I'm saying the same thing as your bit about moving actuator arms back and forth.
  • 3 0
 @friendlyfoe: It is not the force from pedaling causing it to move. It's the weight of the rider that bottoms it out and it stays there, which causes the positions of the actuators to move.

Your logic is correct, that's just not what's happening.
  • 1 0
 @friendlyfoe: It could have something to do with pedaling IF instead of springs attached to spokes there would be a spiral spring inside a hub that you would slowly load by pedaling and after pedaling it would unload and give you a boost. But you would be using a small portion of your energy for loading it and it would then release a smaller amount than what was taken. So you create a less efficient system. This concept as it is is just a suspended hub that can move or spin eccentricly. Thus it's completely useless with rimbrakes and you can even see that in the video.
  • 6 0
 @R-M-R: What the inventor actually seems to have created is a perpetual popcorn machine.
  • 1 0
 @vid1998:
Bikes dont have high end BLDC motors, they are far too expensive for bikes.
Would you compare them to Moog, Sensata?
I would love to do a tear down of a bike motor and drive. See what they use., but even a drill is potted.

Why would motor regen weigh lots?
There is not that much electronics.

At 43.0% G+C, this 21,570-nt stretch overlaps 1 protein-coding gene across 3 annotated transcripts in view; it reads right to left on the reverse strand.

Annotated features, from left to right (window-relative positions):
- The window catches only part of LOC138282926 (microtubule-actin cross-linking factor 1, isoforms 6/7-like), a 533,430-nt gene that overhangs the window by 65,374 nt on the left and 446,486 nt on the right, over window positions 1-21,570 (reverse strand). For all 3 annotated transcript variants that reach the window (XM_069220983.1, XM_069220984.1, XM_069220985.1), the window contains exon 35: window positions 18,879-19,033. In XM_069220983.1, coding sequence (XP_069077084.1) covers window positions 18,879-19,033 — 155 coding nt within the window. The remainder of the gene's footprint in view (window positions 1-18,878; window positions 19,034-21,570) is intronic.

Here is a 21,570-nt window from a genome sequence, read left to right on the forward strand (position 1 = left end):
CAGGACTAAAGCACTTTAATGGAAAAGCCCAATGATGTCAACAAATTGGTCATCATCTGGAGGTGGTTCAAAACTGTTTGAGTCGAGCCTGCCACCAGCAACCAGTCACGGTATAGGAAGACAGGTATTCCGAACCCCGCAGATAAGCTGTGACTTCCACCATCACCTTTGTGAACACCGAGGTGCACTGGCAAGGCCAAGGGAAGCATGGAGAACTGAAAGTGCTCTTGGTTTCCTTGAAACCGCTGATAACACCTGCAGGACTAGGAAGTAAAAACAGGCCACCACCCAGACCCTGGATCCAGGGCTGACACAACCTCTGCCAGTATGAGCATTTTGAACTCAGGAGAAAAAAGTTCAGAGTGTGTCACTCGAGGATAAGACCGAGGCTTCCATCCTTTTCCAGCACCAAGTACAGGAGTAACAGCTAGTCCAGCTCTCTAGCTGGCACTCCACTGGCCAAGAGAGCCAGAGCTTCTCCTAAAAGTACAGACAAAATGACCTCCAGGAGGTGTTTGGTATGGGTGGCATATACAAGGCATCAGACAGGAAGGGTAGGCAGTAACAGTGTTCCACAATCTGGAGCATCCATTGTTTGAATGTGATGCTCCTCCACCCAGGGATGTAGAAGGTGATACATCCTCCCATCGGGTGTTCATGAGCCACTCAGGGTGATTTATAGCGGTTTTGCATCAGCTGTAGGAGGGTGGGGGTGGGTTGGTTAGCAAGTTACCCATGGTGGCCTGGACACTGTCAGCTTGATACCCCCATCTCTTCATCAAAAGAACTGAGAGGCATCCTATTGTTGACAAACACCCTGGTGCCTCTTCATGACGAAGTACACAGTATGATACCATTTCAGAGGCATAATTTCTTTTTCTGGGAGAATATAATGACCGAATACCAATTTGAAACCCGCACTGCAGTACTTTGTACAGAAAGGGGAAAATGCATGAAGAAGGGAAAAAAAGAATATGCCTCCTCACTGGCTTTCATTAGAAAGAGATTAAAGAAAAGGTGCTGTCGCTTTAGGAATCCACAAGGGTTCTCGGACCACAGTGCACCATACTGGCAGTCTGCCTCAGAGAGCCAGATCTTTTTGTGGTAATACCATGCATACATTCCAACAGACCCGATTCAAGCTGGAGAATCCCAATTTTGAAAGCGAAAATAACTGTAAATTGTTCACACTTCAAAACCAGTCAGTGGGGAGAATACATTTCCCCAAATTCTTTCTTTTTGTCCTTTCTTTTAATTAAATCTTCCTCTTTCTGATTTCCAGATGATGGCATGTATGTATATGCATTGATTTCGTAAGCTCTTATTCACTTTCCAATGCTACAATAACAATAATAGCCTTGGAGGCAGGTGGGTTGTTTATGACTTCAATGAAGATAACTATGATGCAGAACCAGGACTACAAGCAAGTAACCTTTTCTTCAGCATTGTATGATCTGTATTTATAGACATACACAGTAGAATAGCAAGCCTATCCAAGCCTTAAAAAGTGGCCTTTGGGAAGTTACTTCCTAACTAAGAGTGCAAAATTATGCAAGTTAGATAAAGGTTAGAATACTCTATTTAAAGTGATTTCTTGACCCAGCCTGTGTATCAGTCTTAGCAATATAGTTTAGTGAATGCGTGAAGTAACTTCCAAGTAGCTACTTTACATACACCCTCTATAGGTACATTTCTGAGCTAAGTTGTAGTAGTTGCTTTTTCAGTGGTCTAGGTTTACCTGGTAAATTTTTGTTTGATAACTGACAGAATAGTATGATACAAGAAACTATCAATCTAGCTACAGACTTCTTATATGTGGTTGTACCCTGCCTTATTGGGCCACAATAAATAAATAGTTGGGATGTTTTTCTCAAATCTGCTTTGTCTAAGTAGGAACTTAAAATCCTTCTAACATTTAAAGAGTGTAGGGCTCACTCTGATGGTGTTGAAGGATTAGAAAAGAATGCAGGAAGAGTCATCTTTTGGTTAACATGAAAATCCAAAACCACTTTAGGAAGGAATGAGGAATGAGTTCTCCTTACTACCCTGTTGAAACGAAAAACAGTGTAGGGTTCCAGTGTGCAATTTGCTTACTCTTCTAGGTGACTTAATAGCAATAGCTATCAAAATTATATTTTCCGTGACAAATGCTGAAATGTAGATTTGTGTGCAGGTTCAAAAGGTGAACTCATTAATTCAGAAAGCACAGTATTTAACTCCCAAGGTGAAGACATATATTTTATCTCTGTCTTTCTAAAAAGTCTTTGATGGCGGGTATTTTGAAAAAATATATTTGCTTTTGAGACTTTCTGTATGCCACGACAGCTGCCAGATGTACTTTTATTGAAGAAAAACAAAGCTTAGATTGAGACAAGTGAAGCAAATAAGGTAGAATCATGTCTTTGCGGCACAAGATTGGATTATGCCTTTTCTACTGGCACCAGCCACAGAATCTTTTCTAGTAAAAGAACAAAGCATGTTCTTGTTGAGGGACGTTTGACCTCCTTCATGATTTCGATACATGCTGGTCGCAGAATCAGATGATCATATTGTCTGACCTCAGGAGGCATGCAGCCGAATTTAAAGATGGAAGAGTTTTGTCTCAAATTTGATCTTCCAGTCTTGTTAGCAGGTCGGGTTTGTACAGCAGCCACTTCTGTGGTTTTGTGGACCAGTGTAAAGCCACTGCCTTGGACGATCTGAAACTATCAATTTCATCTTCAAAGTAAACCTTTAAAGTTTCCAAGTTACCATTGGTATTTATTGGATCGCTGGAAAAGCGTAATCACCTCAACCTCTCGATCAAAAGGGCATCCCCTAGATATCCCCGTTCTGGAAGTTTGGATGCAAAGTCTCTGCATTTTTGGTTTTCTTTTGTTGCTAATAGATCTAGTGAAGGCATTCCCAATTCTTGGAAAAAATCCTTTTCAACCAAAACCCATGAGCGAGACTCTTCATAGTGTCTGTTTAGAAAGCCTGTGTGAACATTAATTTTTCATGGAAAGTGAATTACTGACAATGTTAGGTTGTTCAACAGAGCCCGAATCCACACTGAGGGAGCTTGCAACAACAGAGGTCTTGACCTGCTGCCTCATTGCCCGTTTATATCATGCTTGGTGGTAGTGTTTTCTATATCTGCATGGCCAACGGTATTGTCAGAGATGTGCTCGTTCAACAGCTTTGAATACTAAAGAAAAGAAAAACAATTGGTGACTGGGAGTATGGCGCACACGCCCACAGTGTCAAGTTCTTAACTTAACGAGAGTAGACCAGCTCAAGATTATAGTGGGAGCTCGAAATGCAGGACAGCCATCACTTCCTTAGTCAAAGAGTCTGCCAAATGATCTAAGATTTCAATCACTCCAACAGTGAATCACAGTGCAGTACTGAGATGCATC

• 3 1
 @owlie: Don't be daft. His wheel doesn't "produce" 1% more energy than a regular wheel. The statement doesn't even make sense (and I can dispute that because for every bit of forward motion you think will come from unloading the springs there will be kickback from loading them) And he wouldn't have succeeded, because he is claiming that it uses the rider's static weight to generate a never ending flow of motive force as long as the wheel is rolling. I can dispute that, because it's physically impossible, because it's perpetual motion.

And by the way, I have read the guy's website. I've watched his videos. I've seen the multiple ways he's describing and marketing his scam product. YOU are wrong about what he is claiming. YOU are wrong about how he says this wheel 'works'. Why not educate yourself before spouting off?
  • 5 1
 @owlie: "He is suggesting his device recoups some of the wasted energy of pedalling thats normally spent."

He isn't. He has never claimed that this is what it does, and what he actually claims it does has nothing to do with that. Since you have clearly not bothered to read anything about the device or the inventor's claims you are truly approaching this conversation from a position of ignorance.
  • 41 0